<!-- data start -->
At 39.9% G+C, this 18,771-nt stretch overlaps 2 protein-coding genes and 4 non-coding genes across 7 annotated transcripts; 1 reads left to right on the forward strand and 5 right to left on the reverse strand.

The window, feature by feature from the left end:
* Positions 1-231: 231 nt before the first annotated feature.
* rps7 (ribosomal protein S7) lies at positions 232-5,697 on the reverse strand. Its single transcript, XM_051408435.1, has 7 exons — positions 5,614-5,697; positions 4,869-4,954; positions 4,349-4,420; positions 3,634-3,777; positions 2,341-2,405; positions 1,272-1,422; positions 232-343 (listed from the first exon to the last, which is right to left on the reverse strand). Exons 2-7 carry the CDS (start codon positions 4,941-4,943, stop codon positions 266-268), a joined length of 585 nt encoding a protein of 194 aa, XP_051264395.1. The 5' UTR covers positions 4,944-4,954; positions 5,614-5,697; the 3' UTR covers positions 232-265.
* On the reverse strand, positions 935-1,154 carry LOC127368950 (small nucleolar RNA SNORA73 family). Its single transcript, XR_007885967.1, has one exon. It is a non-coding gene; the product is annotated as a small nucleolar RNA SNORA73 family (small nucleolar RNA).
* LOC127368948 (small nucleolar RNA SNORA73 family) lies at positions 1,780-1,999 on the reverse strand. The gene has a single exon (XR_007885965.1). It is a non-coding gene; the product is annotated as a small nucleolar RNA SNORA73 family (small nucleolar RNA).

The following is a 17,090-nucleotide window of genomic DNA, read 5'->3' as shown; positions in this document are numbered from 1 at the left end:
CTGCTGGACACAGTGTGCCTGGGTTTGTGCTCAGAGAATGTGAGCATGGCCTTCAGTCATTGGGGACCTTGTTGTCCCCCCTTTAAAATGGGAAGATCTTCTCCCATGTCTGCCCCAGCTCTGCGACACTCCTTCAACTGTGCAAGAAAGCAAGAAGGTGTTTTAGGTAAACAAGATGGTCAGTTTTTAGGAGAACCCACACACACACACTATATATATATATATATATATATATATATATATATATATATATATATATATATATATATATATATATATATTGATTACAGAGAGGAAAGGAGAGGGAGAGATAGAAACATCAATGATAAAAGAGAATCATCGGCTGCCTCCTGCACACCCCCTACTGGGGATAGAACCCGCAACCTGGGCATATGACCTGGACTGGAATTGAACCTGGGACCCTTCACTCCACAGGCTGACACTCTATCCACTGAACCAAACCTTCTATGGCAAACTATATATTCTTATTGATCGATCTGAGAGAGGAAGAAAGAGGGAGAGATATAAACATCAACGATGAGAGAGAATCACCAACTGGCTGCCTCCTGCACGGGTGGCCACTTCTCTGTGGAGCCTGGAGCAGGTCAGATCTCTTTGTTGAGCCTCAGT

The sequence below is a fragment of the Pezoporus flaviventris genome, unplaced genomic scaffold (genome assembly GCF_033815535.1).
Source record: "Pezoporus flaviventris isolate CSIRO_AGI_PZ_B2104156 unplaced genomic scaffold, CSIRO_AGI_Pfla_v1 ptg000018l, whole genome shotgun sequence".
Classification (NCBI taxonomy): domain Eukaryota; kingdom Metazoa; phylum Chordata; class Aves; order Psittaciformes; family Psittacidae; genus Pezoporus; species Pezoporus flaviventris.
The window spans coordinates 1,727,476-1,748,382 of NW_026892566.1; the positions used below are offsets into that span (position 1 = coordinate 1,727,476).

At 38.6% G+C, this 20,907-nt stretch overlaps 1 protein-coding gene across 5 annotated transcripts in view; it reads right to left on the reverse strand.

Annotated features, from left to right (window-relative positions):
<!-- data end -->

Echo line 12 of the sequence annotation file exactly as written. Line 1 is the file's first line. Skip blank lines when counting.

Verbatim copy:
The window spans coordinates 1,727,476-1,748,382 of NW_026892566.1; the positions used below are offsets into that span (position 1 = coordinate 1,727,476).